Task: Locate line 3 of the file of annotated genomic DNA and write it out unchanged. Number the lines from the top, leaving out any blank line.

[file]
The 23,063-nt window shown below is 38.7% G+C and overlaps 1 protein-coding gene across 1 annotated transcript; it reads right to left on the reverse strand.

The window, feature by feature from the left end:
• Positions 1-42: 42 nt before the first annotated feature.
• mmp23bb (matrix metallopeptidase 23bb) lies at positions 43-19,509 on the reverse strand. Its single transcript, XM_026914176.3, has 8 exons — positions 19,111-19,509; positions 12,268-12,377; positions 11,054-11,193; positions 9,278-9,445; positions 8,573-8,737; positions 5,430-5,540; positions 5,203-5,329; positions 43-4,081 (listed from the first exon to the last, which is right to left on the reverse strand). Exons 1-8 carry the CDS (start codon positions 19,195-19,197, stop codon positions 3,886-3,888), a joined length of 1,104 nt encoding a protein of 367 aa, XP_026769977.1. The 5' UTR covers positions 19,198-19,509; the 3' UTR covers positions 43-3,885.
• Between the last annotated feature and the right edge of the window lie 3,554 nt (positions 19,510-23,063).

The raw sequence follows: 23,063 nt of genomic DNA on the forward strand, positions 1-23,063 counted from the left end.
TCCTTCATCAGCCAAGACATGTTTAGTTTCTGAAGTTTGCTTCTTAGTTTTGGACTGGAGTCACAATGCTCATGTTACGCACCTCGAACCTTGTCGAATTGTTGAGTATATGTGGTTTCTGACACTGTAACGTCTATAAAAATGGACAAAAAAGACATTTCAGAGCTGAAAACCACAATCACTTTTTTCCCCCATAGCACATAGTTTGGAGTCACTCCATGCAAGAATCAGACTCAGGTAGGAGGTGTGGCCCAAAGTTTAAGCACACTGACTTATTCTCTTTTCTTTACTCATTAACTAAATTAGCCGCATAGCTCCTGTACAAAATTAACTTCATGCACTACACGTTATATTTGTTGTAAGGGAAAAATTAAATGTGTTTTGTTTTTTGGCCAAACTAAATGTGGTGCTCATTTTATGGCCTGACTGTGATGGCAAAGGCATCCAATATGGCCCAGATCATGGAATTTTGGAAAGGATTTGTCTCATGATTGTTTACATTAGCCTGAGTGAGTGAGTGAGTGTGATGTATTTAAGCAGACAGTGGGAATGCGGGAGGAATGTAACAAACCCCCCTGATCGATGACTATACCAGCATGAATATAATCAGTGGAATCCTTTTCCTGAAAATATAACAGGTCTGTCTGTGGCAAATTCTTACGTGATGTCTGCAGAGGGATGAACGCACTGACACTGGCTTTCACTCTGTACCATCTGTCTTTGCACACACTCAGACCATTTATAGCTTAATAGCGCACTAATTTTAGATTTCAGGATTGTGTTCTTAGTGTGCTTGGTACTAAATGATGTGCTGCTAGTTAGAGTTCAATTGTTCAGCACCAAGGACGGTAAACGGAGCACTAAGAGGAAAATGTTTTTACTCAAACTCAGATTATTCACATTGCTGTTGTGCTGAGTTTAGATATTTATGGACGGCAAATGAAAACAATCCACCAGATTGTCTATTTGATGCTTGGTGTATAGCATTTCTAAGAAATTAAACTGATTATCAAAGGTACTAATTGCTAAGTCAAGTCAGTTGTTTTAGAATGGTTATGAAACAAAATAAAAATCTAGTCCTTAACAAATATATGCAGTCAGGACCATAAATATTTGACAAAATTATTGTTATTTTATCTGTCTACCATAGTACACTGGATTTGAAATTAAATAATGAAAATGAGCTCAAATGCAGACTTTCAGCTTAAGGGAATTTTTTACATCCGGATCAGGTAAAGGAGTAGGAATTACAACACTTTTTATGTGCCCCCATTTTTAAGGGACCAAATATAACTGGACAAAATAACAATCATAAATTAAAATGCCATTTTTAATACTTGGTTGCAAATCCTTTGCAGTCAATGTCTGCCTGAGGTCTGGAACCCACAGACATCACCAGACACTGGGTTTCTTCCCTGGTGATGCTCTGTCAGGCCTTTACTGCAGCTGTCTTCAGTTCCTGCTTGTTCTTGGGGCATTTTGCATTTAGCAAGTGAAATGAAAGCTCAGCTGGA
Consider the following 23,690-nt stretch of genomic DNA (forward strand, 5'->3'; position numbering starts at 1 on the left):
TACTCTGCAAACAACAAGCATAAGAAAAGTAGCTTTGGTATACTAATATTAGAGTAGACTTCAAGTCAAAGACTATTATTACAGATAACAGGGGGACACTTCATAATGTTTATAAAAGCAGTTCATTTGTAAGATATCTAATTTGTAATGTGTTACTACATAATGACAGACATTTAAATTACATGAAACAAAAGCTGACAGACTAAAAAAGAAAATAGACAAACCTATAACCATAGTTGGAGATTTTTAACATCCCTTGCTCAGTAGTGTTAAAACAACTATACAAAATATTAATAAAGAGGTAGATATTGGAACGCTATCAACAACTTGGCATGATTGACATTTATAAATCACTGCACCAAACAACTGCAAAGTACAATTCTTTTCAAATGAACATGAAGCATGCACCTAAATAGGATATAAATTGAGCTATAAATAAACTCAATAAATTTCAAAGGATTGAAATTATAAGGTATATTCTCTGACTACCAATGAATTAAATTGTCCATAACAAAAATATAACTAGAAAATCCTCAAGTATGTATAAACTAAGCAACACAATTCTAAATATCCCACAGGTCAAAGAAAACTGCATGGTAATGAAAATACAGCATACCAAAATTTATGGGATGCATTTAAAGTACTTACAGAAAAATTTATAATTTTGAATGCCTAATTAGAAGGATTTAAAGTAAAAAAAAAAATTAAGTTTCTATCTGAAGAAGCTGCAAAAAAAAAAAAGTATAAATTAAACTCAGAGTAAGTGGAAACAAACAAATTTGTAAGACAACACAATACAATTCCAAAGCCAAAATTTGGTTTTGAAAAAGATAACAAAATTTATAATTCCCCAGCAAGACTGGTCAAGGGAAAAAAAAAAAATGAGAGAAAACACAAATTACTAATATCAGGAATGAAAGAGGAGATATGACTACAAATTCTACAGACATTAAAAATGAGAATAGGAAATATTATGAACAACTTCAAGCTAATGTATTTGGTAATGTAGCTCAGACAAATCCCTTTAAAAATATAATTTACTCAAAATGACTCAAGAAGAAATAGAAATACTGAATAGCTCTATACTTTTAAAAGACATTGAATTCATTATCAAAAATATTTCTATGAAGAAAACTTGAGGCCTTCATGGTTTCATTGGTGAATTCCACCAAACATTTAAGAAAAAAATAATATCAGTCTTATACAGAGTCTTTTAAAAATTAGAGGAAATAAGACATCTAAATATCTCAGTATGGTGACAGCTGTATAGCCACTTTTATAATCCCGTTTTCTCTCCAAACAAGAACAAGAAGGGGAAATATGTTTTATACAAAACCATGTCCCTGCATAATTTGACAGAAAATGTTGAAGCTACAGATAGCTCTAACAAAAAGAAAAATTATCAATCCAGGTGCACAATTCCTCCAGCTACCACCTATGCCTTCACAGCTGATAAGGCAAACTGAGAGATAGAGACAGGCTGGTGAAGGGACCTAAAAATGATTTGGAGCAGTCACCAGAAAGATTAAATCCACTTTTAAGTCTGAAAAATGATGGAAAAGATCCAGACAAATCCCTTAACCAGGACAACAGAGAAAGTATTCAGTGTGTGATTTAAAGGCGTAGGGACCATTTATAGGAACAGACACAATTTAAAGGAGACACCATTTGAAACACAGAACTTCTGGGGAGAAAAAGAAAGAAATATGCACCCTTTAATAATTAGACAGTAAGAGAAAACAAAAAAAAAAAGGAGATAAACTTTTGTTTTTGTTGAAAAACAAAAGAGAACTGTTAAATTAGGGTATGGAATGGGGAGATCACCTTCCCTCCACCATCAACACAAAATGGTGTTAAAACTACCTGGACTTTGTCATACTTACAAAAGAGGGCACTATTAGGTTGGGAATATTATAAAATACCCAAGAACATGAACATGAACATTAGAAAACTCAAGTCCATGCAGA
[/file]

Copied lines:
• Positions 1-42: 42 nt before the first annotated feature.